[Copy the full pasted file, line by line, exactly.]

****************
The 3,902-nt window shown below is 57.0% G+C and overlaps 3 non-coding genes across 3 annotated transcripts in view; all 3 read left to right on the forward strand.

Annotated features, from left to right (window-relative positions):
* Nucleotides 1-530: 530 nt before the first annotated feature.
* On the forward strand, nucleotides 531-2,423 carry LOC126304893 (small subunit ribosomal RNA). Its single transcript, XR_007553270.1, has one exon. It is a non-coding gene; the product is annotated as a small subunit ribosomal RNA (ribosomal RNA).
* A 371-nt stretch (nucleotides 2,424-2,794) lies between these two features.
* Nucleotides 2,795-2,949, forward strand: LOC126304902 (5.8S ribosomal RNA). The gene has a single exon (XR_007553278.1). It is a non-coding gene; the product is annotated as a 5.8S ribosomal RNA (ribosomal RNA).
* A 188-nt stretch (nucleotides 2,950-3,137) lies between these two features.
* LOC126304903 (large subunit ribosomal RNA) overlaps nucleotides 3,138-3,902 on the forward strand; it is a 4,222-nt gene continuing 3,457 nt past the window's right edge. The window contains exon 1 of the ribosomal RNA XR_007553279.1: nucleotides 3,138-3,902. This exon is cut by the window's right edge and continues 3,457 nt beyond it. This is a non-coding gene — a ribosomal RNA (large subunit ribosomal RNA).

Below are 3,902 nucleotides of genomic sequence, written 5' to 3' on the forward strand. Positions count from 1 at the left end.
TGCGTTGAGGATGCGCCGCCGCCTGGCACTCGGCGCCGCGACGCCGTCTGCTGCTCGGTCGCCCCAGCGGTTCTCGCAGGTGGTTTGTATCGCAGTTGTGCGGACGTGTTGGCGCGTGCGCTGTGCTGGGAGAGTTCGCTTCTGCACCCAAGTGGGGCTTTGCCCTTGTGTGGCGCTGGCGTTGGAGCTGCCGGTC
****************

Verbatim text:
The 3,902-nt window shown below is 57.0% G+C and overlaps 3 non-coding genes across 3 annotated transcripts in view; all 3 read left to right on the forward strand.

Annotated features, from left to right (window-relative positions):
* Nucleotides 1-530: 530 nt before the first annotated feature.
* On the forward strand, nucleotides 531-2,423 carry LOC126304893 (small subunit ribosomal RNA). Its single transcript, XR_007553270.1, has one exon. It is a non-coding gene; the product is annotated as a small subunit ribosomal RNA (ribosomal RNA).
* A 371-nt stretch (nucleotides 2,424-2,794) lies between these two features.
* Nucleotides 2,795-2,949, forward strand: LOC126304902 (5.8S ribosomal RNA). The gene has a single exon (XR_007553278.1). It is a non-coding gene; the product is annotated as a 5.8S ribosomal RNA (ribosomal RNA).
* A 188-nt stretch (nucleotides 2,950-3,137) lies between these two features.
* LOC126304903 (large subunit ribosomal RNA) overlaps nucleotides 3,138-3,902 on the forward strand; it is a 4,222-nt gene continuing 3,457 nt past the window's right edge. The window contains exon 1 of the ribosomal RNA XR_007553279.1: nucleotides 3,138-3,902. This exon is cut by the window's right edge and continues 3,457 nt beyond it. This is a non-coding gene — a ribosomal RNA (large subunit ribosomal RNA).

Below are 3,902 nucleotides of genomic sequence, written 5' to 3' on the forward strand. Positions count from 1 at the left end.
TGCGTTGAGGATGCGCCGCCGCCTGGCACTCGGCGCCGCGACGCCGTCTGCTGCTCGGTCGCCCCAGCGGTTCTCGCAGGTGGTTTGTATCGCAGTTGTGCGGACGTGTTGGCGCGTGCGCTGTGCTGGGAGAGTTCGCTTCTGCACCCAAGTGGGGCTTTGCCCTTGTGTGGCGCTGGCGTTGGAGCTGCCGGTC